Existing data locked up in legacy services, applications, and databases can be hard to access — but it doesn’t have to be. There are tools and methods available to make the process a whole lot easier. In this post, we’ll look at how our fictional logistics company, Acme Freight, addresses this common use case with the open source API framework, LoopBack. (For details, see the Unlock enterprise data using APIs developer journey.)

Scenario

Acme Freight has existing enterprise data locked in an Enterprise Resource Planning (ERP) system. Acme developers need to access data in the ERP system to deliver a better and smarter supply chain solution for the company’s customers. With LoopBack, they can access that data by exposing the ERP system using an API.

ERP implementation

Within the broader Acme Freight application, the ERP microservice reveals APIs to access a traditional ERP system data model. The APIs are defined in an Open API Specification file, also known as Swagger.

The ERP application is made up of the following components:

Models:

  • Suppliers
  • Products
  • Distribution Centers
  • Shipments
  • Retailers
  • Users

Data sources:

  • ElephantSQL (PostgreSQL)
  • In-memory DB
  • Extendable to almost any data source

With the preceding models and data sources, the APIs enable you to:

  • Log in securely as either a supply chain manager or retail store manager
  • Securely access Products, Suppliers, Distribution Centers or Retailers
  • Securely create, read, update and delete Shipments in the system

The componentized architecture of LoopBack enables developers to focus on the actual models that are stored in the database rather than individual APIs. Using this approach, a developer simply defines the types of objects an application needs to work with, and LoopBack automatically generates the APIs to access the data, authentication requirements, and API documentation.

Pluggable data sources

One major advantage of LoopBack is that it is data-source agnostic — the connectors handle the actual storage and retrieval of data from a data source. At any point, you can swap out the data source from underneath the application. This allows developers to quickly develop locally using a simple in-memory database and push to production with a highly available database by simply setting an environment variable.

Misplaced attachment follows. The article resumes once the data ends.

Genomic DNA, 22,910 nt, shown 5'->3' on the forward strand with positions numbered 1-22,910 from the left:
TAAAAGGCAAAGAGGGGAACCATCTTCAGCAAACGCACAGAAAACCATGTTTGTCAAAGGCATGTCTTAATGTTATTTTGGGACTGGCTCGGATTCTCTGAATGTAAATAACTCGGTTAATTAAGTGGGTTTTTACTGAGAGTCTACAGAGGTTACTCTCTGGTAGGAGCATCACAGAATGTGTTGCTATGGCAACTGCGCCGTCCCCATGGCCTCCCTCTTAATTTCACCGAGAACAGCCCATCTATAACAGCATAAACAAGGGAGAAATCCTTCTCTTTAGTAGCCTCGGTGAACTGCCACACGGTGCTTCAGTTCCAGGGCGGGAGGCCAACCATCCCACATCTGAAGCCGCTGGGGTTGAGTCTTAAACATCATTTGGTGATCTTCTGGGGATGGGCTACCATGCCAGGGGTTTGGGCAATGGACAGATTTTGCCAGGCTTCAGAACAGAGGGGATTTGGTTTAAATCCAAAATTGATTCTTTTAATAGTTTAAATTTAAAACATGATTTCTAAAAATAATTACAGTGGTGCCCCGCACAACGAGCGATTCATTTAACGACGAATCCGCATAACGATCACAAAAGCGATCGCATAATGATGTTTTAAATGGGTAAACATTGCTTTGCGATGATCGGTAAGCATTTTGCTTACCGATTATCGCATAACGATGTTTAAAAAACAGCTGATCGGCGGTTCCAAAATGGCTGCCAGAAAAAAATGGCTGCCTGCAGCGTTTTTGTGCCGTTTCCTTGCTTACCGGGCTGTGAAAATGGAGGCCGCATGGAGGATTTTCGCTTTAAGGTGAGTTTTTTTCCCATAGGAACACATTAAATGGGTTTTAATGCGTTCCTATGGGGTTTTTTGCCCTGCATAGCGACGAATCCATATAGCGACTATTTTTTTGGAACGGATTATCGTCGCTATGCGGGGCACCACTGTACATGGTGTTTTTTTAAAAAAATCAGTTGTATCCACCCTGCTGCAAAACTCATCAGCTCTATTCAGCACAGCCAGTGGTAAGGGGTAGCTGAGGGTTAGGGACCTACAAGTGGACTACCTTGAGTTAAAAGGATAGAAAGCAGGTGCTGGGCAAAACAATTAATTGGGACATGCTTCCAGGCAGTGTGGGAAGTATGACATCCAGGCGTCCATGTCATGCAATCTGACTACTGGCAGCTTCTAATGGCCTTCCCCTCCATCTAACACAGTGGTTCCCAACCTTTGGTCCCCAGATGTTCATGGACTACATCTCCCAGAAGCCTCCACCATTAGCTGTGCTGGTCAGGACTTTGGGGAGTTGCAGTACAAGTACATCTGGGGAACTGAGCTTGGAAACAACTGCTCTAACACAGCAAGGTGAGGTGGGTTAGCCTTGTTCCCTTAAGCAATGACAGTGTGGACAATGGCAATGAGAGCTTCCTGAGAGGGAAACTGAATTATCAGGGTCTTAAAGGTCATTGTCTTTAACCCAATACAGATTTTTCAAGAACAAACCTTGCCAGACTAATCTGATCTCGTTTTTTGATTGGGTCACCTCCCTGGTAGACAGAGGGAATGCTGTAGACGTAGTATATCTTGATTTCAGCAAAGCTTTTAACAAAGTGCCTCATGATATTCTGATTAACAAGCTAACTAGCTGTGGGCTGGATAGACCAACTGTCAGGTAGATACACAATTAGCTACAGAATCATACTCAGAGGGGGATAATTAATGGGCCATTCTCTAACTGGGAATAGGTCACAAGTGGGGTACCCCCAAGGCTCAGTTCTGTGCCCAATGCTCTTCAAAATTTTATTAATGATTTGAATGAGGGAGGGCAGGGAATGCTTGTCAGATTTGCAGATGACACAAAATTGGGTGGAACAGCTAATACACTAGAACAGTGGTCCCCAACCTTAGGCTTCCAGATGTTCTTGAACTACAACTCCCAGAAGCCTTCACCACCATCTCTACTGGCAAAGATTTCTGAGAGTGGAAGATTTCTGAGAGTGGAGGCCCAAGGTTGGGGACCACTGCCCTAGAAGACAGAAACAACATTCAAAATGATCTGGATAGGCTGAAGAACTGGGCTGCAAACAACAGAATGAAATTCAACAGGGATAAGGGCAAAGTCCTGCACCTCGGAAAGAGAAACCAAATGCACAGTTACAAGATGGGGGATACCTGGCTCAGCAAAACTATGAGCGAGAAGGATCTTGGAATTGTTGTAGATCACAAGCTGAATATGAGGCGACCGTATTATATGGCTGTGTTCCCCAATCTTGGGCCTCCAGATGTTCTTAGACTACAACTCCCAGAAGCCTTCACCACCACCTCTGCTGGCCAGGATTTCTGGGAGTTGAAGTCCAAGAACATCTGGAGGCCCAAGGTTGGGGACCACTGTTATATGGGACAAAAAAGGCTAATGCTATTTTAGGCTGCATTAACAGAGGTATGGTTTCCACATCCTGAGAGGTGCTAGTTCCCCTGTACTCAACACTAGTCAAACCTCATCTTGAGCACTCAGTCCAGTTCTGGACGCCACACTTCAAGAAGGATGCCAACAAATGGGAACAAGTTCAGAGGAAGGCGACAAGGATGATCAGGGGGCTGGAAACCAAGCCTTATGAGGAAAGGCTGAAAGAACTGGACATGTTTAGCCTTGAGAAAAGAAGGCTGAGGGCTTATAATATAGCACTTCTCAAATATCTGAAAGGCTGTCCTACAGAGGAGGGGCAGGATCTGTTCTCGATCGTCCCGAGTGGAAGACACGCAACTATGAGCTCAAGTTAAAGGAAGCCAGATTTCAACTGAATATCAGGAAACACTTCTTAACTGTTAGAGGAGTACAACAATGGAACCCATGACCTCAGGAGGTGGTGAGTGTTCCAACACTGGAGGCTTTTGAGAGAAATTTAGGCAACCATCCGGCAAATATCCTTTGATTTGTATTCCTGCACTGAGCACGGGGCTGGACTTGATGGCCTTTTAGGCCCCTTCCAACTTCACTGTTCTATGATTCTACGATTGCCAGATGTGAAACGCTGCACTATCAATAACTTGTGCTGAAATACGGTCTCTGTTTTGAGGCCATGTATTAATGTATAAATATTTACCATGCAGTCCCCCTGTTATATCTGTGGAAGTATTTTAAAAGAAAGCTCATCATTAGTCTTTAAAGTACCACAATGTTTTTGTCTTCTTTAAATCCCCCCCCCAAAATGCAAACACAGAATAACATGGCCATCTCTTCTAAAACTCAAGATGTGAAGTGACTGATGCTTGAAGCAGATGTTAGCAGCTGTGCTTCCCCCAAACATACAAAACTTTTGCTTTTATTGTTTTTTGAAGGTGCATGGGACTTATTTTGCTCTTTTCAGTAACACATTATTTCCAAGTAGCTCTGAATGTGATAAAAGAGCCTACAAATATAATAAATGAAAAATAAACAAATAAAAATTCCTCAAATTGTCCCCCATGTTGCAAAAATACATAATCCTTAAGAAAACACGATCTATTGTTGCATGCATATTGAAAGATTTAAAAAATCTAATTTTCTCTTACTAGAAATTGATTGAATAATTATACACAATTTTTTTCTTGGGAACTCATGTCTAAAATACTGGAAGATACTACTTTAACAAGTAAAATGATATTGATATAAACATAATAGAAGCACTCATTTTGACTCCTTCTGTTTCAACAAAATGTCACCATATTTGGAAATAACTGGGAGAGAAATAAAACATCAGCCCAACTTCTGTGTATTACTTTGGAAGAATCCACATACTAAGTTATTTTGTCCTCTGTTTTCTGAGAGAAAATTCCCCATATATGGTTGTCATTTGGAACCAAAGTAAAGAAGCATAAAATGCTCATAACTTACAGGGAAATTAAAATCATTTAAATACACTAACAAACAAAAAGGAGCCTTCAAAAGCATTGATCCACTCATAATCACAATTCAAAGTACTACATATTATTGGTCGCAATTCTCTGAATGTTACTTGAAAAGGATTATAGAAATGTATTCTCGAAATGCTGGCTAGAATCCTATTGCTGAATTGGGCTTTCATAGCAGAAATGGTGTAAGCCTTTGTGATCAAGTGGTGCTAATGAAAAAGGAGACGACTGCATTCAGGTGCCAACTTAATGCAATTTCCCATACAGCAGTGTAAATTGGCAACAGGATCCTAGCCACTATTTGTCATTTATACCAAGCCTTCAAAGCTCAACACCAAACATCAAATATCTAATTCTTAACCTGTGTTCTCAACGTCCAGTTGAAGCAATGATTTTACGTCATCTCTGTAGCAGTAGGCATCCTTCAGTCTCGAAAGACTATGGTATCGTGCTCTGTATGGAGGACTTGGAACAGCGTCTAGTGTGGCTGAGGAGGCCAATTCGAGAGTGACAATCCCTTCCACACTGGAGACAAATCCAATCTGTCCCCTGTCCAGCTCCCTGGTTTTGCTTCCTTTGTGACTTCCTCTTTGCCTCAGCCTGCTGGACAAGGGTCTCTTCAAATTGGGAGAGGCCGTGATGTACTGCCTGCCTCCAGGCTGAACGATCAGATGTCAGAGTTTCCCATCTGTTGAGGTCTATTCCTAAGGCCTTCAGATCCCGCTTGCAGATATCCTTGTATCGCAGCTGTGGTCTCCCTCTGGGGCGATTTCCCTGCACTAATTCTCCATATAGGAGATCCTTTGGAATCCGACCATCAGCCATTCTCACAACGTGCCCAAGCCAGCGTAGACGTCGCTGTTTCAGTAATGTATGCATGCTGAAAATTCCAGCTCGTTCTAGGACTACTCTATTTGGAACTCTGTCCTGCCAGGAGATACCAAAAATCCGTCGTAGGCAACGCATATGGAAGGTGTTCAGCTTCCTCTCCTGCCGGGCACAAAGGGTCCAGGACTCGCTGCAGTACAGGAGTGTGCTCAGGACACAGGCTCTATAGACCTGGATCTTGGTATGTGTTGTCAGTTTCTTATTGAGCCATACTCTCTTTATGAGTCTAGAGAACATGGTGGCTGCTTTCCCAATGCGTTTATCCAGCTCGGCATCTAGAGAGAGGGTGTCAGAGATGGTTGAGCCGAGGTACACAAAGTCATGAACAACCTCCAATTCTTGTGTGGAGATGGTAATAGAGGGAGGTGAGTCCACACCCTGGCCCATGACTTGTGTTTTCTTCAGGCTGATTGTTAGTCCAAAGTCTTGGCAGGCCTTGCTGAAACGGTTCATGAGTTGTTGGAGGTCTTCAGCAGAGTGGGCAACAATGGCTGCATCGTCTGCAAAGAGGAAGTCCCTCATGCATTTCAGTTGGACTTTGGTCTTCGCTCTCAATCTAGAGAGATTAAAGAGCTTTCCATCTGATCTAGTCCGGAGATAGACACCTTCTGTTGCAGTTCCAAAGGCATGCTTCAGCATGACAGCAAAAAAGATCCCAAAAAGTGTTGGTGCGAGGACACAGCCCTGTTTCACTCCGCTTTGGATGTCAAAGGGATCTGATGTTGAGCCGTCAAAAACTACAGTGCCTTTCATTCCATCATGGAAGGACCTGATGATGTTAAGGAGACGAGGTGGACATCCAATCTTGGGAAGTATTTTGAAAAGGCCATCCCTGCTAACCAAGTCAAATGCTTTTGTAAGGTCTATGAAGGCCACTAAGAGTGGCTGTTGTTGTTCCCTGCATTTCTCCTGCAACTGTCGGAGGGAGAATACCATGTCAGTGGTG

Let’s take a quick look at how the ERP application implements this capability. The server/datasources.json file holds the default data source information, and looks like this:


{
  "transient": {
    "name": "transient",
    "connector": "transient"
  }
}

The transient connector is used for embedded models, but notice that there isn’t a real database defined in this file. Instead, the data source is programmatically configured every time the application is started. To see how this is done, take a look at datasources.local.js. That’s right — you can use JavaScript to define which data source is used.

Note: The datasources.local.js file is called by default to define which data source to use, but you can also define it as datasources..js. The file that matches the NODE_ENV environment variable (usually “development” or “production”) will configure the data source.

Taking a look at the datasources.local.js file, we see that it defaults to an in-memory database:


// default to in-memory data source
var datasources = {
  "db": {
    "name": "db",
    "connector": "memory"
  }
};

However, directly below this declaration is a conditional statement that redefines the database when VCAP_SERVICES is set. VCAP_SERVICES is the environment variable for defining service credentials on Bluemix and other Cloud Foundry services. Essentially, when this application is pushed to Bluemix, where an ElephantSQL service is bound to it, the application will use that dedicated service instead. This is a powerful way to keep development, staging, and production environments separate while using a single code-base.

Bootstrapping data

Another core feature of LoopBack is the ability to bootstrap data when the application is launched. Using boot scripts, we load up a default set of retailers, products, suppliers and distribution centers and store them in whichever data source is connected to the application.

LoopBack will automatically execute any scripts in the server/boot directory in alphabetical order. We take advantage of this to automatically seed the data source with any tables that need to be created, as well as a default set of shipments, distribution centers and more.

The two boot scripts responsible for populating the data are 100-create-tables.js and [110-create-static-data.js](https://github.com/IBM/acme-freight-erp/blob/dev/server/boot/110-create-static-data.js). Since LoopBack runs these scripts alphabetically, we prefix the files with numbers to ensure that the tables are created before they are seeded with data.

LoopBack FTW

These are just a couple of the ways in which we are leveraging the power and flexibility of LoopBack to unlock the data in the Acme Freight ERP system. This is really only the tip of the iceberg. And did we mention it’s open source and Free As In Beer? 🙂

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